With v2, we've fixed the main barriers to usage:
- Bets are now dollar-denominated
- Trading is faster, and market-making is far cheaper
- The trading interface is robust and makes sense to use
- You don't need to acquire Ether to trade
- You can store your funds with a username and password
- Payouts are significantly faster
- Markets should not be plagued with validity issues or tricky wording
It begs the question: what's next?
For Augur, our mission is to create a global, no limit betting platform, made for you. Now that we've built the core technology, it's time to accelerate it. Here's how:
Mobile First UIs
As trading and betting increasingly go mobile (along with almost everything else these days) having easy to use, fast, performant mobile interfaces are a priority for Augur. V2 launched with mobile-specific designs, and we'll be continuing to improve them after launch too. Any other UI work we do will be designed with mobile in mind. We don't want people to need a laptop or desktop merely to use Augur.
Market Making Tools
Liquidity formation is crucial for Augur. To realize its potential, Augur needs liquid and deep order books at reasonable prices with low spreads. At the moment, the only way to quickly market make and provide liquidity is through the user interface itself (note that in v2 market makers get a fee rebate for providing liquidity). We'll be writing easy to use Python libraries that enable people to use APIs for algorithmic trading.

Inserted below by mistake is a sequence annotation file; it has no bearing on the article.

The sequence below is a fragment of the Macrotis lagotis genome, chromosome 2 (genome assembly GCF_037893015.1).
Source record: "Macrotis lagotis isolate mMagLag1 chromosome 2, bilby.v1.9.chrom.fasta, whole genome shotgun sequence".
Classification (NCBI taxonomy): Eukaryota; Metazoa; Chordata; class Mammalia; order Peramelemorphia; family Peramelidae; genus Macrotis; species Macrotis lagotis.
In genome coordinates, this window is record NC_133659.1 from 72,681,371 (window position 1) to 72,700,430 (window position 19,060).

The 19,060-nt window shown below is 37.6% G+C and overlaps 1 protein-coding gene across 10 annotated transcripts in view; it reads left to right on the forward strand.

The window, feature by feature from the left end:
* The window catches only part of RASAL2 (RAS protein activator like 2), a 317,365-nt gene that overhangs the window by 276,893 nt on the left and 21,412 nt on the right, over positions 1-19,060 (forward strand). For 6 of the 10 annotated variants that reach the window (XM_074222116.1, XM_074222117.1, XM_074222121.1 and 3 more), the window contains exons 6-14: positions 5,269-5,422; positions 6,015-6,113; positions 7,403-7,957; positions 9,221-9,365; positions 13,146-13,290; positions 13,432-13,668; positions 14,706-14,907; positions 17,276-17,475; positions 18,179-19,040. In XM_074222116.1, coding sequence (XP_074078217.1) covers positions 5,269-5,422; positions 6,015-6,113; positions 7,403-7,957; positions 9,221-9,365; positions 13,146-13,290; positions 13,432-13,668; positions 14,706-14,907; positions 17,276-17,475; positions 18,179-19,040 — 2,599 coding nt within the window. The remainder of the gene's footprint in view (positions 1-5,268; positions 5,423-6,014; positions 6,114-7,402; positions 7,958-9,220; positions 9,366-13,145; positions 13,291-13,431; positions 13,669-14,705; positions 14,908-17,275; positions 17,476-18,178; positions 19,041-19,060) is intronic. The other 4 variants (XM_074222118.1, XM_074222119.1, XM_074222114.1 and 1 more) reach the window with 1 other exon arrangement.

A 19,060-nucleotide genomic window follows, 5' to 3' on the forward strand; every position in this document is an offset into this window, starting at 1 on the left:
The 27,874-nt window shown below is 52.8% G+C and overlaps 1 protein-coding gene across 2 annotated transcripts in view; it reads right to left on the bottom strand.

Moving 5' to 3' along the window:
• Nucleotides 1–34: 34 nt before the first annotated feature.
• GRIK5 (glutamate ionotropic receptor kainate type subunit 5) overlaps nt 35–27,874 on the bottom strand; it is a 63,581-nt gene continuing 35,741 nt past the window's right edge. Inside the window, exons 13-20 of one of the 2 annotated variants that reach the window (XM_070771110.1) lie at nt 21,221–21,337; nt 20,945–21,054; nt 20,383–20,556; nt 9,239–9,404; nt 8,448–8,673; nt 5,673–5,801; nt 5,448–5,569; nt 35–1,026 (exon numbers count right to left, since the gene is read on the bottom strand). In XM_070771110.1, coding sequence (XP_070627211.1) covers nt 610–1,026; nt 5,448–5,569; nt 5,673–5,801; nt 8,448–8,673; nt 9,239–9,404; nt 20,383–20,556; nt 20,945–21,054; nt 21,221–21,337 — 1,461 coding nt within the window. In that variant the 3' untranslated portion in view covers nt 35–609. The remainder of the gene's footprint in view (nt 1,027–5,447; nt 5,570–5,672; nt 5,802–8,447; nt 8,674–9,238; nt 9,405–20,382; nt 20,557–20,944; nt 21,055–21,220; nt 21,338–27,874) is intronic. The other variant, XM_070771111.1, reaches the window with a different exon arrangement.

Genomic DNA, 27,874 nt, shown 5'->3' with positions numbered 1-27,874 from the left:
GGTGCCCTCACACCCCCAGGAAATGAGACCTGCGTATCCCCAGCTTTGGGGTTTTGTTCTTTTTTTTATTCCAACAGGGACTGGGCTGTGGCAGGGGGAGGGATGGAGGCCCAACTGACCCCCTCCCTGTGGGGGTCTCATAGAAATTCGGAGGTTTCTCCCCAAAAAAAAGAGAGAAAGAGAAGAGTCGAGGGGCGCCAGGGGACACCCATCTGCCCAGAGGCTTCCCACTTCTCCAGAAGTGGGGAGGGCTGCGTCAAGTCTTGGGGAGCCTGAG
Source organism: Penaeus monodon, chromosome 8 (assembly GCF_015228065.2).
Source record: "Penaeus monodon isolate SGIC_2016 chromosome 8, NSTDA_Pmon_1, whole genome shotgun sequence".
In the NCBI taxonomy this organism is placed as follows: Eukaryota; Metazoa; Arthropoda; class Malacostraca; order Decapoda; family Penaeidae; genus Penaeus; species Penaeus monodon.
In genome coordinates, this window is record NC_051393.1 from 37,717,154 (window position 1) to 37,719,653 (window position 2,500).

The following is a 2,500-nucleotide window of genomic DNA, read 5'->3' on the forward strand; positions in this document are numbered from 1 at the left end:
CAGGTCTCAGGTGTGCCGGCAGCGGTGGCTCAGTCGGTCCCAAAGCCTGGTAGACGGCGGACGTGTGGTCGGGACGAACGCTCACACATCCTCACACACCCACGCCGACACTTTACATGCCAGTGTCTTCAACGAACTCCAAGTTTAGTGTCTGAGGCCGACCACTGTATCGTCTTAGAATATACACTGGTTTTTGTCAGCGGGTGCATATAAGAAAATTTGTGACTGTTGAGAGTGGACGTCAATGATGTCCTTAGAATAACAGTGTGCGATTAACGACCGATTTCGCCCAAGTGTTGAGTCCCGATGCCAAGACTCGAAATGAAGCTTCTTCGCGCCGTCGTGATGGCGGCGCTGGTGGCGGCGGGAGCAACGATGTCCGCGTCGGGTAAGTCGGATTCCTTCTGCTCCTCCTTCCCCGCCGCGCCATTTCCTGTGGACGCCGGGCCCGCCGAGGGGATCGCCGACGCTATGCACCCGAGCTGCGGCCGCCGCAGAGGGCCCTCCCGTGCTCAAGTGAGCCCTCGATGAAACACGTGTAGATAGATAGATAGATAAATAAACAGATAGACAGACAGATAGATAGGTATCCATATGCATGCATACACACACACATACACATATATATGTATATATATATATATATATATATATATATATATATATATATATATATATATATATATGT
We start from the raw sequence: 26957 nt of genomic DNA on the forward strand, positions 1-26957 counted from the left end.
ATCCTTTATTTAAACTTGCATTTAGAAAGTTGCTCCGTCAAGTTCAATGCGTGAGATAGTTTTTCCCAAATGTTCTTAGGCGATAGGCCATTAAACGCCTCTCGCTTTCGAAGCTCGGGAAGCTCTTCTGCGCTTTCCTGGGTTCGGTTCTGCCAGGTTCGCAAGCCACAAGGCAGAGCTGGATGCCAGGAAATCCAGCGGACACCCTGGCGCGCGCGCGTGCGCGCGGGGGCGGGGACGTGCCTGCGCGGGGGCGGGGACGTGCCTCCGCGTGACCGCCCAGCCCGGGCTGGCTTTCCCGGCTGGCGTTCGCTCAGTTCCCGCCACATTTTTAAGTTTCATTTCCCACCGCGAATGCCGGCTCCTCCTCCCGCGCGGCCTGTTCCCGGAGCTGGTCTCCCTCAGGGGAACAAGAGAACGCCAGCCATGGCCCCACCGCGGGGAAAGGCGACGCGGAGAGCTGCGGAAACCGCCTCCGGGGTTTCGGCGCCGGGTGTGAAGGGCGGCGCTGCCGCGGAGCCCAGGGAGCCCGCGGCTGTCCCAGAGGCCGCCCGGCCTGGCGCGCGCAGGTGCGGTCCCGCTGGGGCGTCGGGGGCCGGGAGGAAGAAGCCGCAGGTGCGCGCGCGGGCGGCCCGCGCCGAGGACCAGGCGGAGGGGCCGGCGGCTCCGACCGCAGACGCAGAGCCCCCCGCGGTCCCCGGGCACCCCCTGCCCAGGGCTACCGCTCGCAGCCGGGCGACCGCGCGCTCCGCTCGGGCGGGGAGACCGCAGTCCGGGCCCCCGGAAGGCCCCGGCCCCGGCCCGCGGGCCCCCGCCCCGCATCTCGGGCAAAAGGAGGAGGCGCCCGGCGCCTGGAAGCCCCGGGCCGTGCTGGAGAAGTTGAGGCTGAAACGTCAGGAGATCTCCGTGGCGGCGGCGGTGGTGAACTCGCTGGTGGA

Related to liquidity formation, we’ll also be adding a feature that enables iceberg orders. These allow large bettors/traders to place an order without others seeing the size of the order (it appears as a smaller order on the order book).
Finally, there will eventually be "instant payout" functionality, which is the ability for a trader to automatically have their position sold for what it's worth when the event happens minus a small fee. This will form a marketplace where people who want to help pay others out early can fill these orders for markets that are recently expired. The incentive to buy someone else's position and hold it until the market officially resolves is the ability to get a small fee from doing so.
Bringing the Offline Social Experience Online
One thing that's really important in betting is the social experience you have when you're doing it with a group of people. For instance, when you go to the track and bet on the ponies you get to do it with other people, you get to see how their bets are going, and you get to celebrate when one of your friends win their bet. Traditionally, when betting online, you don't get this dynamic; instead, you're all alone by yourself. That's something we want to change. Sometime after V2 launch, there will be comments and chat: the comments will be on a per market basis, so you can talk to someone about what's going on surrounding that market, and the chat will be site-wide. So users will be able to talk to other people about what they're trading on, about current events, about what's going on in various sports, and whatever else they like. Eventually, it might be interesting to have features like leaderboards and the ability to see what the most significant positions held are in a given market.